Removing a State Criminal Case to Federal Court

Removing a State Criminal Case to Federal Court

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A little-known law allows for criminal defendants in state court proceedings to remove their cases to federal court.  The law, 28 U.S. Code § 1455, sets out the procedures for removing a state court case to federal court.

The defendant bears the responsibility for moving the federal court to accept their case.  A request must be made within 30 days of the state court arraignment.  A notice of removal must follow Rule 11 of the Federal Rules of Criminal Procedure, and contain a plain statement of the grounds for removal, along with a complete copy of the documents from the state court case.  Although filing fees are generally required to file a civil complaint, a filing fee is not required to commence a removal action under 28 U.S. Code § 1443.

Grounds for removal

For example, 28 U.S. Code § 1443 allows removal of a state criminal case to federal court for the following situations:

(1)Against any person who is denied or cannot enforce in the courts of such State a right under any law providing for the equal civil rights of citizens of the United States, or of all persons within the jurisdiction thereof;

(2)For any act under color of authority derived from any law providing for equal rights, or for refusing to do any act on the ground that it would be inconsistent with such law.

Under 28 U.S. Code § 1442a, a criminal prosecution against a member of the armed forces regarding an act done “under color of his office or status” may remove the case to federal court.  In that circumstance, the removal may be done at any time prior to trial in the state court action.

In assessing a petitioner’s request under 28 U.S.C. § 1443(2), the First Circuit Court of Appeals endorsed a Massachusetts District Court Judge’s remanding of petition for removal.  “Despite the somewhat broad language of the statute, the Supreme Court has held that it ‘confers a privilege of removal only upon federal officers or agents and those authorized to act with or for them in affirmatively executing duties under any federal law providing for equal civil rights.” Commonwealth of Massachusetts v. Martin, No. CV 16-1 1028-FDS, 2016 WL 3461189, at *2 (D. Mass. June 21, 2016)(quoting çjy. of Greenwood v. Peacock, 384 U.S. 808, 824 (1966)). Ardaneh does not allege that he is a federal officer or agent, and therefore does not fall within the statute.]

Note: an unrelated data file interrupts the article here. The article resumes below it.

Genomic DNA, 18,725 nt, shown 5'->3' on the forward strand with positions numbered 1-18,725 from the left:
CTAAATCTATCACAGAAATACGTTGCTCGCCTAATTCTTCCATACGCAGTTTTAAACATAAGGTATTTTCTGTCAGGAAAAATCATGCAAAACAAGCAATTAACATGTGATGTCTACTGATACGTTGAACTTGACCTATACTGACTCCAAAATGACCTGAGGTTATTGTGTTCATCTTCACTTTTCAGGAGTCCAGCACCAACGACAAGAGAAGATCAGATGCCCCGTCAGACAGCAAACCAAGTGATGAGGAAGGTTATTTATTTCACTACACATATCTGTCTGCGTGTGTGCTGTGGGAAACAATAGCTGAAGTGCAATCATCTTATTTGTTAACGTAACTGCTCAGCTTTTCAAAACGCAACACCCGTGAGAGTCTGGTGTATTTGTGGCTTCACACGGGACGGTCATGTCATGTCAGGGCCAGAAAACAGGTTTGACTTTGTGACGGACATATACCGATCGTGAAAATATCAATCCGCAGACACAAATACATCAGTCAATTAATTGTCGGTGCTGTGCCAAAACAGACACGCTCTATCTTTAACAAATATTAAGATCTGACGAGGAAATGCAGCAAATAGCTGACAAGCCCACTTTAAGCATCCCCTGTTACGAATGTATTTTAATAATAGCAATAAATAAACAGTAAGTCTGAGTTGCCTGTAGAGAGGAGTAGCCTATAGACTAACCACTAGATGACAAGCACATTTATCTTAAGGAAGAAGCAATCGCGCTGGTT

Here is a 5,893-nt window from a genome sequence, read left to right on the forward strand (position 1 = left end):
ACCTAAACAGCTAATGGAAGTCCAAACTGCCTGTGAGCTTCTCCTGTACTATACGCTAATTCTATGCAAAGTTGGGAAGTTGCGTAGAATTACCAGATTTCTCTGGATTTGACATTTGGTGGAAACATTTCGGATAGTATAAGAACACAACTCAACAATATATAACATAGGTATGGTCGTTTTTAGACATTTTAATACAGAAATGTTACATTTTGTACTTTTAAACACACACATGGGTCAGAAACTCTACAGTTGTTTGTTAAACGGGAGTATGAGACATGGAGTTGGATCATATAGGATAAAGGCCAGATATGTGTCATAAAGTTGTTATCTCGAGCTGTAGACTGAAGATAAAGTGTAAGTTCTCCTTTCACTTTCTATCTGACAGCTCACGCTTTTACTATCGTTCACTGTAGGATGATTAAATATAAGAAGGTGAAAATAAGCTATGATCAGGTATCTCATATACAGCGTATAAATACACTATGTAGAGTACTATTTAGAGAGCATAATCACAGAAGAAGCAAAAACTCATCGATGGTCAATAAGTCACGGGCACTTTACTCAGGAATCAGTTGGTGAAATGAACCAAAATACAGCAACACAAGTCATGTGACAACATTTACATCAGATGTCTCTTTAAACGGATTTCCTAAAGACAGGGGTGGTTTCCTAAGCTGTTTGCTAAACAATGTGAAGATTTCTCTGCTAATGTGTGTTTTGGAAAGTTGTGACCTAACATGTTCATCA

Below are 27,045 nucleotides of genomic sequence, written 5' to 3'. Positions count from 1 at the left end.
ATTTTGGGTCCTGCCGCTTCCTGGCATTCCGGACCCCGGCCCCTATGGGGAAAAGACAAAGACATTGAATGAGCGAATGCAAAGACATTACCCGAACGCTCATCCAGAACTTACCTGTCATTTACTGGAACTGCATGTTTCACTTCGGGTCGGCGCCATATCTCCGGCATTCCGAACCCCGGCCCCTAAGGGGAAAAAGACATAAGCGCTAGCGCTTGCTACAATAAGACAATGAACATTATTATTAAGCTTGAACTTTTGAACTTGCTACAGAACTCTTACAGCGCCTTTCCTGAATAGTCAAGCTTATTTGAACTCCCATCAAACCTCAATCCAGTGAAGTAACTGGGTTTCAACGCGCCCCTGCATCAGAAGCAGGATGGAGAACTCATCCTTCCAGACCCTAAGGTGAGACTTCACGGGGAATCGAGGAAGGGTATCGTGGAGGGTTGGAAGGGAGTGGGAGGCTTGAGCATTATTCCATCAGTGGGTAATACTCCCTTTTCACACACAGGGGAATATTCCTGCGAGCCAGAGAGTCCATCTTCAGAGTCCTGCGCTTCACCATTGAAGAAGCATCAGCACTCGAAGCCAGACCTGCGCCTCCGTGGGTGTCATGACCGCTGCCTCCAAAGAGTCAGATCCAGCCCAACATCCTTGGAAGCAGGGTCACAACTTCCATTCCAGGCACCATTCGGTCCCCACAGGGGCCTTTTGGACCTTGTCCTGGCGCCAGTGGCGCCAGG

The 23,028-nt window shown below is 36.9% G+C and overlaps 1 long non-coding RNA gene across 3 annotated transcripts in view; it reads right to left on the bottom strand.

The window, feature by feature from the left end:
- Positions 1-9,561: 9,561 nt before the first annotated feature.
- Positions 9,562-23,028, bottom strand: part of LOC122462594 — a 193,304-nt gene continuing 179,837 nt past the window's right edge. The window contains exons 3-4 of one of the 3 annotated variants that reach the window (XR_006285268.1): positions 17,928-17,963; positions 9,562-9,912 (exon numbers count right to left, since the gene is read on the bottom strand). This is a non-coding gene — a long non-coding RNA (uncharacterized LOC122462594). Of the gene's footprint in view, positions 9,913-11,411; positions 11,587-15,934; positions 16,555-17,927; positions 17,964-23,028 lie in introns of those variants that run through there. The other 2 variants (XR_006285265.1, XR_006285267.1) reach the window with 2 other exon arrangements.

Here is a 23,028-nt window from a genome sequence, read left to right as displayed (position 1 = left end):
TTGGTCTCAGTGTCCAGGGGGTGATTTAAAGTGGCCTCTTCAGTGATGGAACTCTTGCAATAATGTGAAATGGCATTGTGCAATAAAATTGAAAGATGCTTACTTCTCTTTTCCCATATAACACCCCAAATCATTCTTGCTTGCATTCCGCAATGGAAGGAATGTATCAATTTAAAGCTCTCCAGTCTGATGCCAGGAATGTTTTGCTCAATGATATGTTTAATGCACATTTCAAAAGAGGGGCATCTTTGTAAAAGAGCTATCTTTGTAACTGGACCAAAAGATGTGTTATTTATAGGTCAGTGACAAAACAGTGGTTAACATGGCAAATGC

In a Southern Alabama District Court decision, the court noted that “[t]he Supreme Court has held that a notice of removal under 28 U.S.C. § 1443(1) must satisfy a two-pronged test…First, it must appear that the right allegedly denied the removing defendant arises under a federal law ‘providing for specific civil rights stated in terms of racial equality.’  Claims that prosecution and conviction will violate rights under constitutional or statutory provisions of general applicability or under statutes not protecting against racial discrimination will not suffice.  Similarly, assertions that a removing defendant will be denied due process of law because the criminal law under which he is being prosecuted is allegedly vague or that the prosecution is assertedly a sham, corrupt, or without evidentiary basis does not, standing alone, satisfy the requirements of Section 1443(1).  Second, it must appear, in accordance with the provisions of Section 1443(1), that the removing defendant is ‘denied or cannot enforce’ the specified federal rights ‘in the courts of (the) State.’  This provision normally requires that the ‘denial be manifest in a formal expression of state law,’ such as a state legislative or constitutional provision, ‘rather than a denial first made manifest in the trial of the case.’”

If you are seeking to remove your criminal case from state court to federal court, feel free to call us 781-797-0555 for a free telephone consultation.

Additional Sources:

Ardaneh v. Massachusetts et al.

State v. Tucker

Illinois v. Young

Pledger v. State of Kansas et al

Federal Courts Jurisdiction and Venue Clarification Act of 2011

State v. Begly

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